Concentrated solar power (CSP) is another form of active solar technology. Focusing sunlight from a wide region onto a compact surface is the goal of Concentrating Solar Power (CSP) technology. A fluid is heated by this concentrated radiation source, which then powers an electric generator or powers some other operation.
Concentrated solar energy is used in solar furnaces, for instance. Solar furnaces come in a wide variety of designs, including as parabolic troughs, Fresnel reflectors, and solar power towers. The basic principle of energy collection and transformation is the same.
Heliostats are used on solar power towers; they are flat mirrors that rotate to track the sun's path across the sky. The mirrors are positioned in a circle around a "collector tower," focusing the sun's rays on a single point on the tower.
Traditional solar power towers focused sunlight into a water tank, where the resulting steam turned a turbine to generate electricity. Liquid sodium, which has a higher heat capacity and maintains heat for a longer period of time, has lately been used in some solar power towers. This means that the fluid may boil water and produce energy even when the sun is not shining, with temperatures ranging from 773 to 1,273 K (500 to 1,000° C or 932 to 1,832° F).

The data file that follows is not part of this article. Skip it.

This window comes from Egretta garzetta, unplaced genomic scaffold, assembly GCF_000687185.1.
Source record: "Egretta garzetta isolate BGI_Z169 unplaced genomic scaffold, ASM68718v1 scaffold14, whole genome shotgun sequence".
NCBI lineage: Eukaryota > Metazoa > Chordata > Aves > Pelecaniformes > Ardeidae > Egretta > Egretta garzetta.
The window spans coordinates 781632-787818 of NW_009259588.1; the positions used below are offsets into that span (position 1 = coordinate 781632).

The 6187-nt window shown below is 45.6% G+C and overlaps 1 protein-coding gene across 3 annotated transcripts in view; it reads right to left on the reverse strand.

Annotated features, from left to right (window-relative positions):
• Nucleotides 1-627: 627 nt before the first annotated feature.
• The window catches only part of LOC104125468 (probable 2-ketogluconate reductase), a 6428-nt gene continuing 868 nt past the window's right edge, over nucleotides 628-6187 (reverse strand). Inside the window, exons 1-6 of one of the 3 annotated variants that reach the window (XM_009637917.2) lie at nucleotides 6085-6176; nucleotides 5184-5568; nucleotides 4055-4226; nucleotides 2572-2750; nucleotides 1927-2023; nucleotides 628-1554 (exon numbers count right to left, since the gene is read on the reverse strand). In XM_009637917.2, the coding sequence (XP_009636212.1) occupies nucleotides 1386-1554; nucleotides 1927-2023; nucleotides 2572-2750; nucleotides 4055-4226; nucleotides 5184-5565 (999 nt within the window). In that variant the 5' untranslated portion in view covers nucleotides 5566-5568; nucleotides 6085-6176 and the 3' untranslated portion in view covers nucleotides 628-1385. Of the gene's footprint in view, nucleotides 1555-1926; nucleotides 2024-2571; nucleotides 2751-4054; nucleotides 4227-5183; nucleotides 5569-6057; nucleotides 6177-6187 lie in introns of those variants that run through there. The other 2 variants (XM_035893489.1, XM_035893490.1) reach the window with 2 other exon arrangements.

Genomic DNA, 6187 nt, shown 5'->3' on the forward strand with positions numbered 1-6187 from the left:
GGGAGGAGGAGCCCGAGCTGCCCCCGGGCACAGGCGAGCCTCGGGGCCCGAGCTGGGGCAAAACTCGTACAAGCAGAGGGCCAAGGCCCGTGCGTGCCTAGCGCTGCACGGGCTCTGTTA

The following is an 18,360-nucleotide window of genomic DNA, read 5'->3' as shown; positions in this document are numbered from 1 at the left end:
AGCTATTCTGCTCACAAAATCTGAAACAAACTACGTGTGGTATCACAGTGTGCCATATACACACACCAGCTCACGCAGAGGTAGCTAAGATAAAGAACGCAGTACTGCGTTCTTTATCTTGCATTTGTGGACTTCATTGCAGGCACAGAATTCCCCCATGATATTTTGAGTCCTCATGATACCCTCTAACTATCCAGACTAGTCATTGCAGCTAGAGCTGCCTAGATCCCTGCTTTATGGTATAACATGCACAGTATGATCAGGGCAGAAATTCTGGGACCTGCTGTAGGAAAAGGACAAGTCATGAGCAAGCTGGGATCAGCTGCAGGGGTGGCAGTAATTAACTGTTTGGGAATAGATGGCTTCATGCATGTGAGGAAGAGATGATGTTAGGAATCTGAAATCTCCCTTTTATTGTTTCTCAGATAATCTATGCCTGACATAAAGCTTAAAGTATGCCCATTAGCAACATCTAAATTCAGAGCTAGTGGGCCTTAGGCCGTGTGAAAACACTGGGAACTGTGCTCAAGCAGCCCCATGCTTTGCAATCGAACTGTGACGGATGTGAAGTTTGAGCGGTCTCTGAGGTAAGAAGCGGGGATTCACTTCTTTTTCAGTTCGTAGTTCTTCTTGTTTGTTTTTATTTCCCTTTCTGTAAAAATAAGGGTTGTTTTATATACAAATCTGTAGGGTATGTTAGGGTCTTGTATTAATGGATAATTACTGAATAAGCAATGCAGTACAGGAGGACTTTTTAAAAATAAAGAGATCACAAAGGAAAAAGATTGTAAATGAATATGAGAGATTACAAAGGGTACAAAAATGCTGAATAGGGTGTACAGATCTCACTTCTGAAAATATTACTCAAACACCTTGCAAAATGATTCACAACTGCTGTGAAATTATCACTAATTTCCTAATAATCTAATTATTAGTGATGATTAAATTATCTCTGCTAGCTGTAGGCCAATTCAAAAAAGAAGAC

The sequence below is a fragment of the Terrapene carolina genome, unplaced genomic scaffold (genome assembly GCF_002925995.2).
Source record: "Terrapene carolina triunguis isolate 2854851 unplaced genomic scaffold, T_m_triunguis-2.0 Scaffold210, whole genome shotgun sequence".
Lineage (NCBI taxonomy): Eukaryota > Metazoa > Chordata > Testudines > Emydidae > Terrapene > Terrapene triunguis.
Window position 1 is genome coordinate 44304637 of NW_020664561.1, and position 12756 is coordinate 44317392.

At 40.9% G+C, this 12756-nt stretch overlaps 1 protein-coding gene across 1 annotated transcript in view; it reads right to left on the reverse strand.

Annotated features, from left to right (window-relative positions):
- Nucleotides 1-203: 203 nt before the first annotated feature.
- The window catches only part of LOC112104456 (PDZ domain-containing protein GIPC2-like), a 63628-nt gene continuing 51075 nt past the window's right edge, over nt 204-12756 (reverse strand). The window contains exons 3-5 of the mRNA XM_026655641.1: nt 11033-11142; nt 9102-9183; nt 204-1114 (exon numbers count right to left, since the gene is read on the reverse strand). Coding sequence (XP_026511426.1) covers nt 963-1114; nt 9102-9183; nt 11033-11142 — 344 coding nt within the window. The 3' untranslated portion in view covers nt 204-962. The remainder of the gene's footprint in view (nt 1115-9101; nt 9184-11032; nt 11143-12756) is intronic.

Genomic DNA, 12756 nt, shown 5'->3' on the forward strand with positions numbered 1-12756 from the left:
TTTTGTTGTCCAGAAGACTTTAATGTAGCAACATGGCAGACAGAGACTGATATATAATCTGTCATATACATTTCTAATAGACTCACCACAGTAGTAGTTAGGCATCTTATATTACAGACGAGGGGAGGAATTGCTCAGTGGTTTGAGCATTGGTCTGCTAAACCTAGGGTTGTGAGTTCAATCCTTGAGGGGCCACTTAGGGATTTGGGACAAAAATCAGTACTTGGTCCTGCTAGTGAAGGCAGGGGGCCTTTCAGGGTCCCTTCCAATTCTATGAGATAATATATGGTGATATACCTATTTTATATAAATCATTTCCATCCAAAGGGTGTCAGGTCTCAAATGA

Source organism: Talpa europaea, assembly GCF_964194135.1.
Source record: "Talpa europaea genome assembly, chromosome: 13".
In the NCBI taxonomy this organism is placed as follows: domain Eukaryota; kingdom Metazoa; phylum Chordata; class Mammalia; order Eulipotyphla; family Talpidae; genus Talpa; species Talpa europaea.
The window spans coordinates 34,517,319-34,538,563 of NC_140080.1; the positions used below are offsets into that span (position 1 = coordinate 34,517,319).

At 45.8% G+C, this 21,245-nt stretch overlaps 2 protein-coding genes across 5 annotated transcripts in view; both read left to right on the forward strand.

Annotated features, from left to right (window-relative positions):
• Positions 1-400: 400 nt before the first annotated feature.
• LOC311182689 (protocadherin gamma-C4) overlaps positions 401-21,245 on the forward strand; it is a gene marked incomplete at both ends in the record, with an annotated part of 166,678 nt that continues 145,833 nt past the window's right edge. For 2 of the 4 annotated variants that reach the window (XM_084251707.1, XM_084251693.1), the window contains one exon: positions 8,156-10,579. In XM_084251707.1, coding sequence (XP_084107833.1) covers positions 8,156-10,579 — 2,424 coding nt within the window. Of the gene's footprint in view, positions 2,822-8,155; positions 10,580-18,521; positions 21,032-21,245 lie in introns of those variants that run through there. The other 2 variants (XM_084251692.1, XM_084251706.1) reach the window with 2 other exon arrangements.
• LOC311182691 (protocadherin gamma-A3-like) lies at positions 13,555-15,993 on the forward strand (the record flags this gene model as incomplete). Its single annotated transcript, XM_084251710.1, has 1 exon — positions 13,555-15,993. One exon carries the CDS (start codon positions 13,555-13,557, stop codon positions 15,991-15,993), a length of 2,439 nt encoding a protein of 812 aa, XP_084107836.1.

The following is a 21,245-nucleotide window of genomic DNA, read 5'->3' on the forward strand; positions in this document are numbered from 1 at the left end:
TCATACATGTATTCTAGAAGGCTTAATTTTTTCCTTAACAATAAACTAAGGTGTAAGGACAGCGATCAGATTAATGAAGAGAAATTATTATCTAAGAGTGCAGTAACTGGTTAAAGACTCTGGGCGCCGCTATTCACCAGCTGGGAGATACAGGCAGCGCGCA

CSP is also used in parabola troughs and Fresnel reflectors, however the mirrors in these devices are structured differently. Curved like a saddle, parabola mirrors are used to reflect light in all directions. Fresnel reflectors are devices that concentrate sunlight onto a tube of liquid by using flat, thin strips of mirror. With their larger surface area, Fresnel reflectors may magnify the sun's rays by a factor of 30 or more.
It wasn't until the 1980s that the first concentrated solar power facilities appeared. The plants in the Mojave Desert in California make up the world's largest facility. More than 650 terawatt-hours of electricity per year are produced by this solar power plant. Spain and India have also created huge, efficient plants.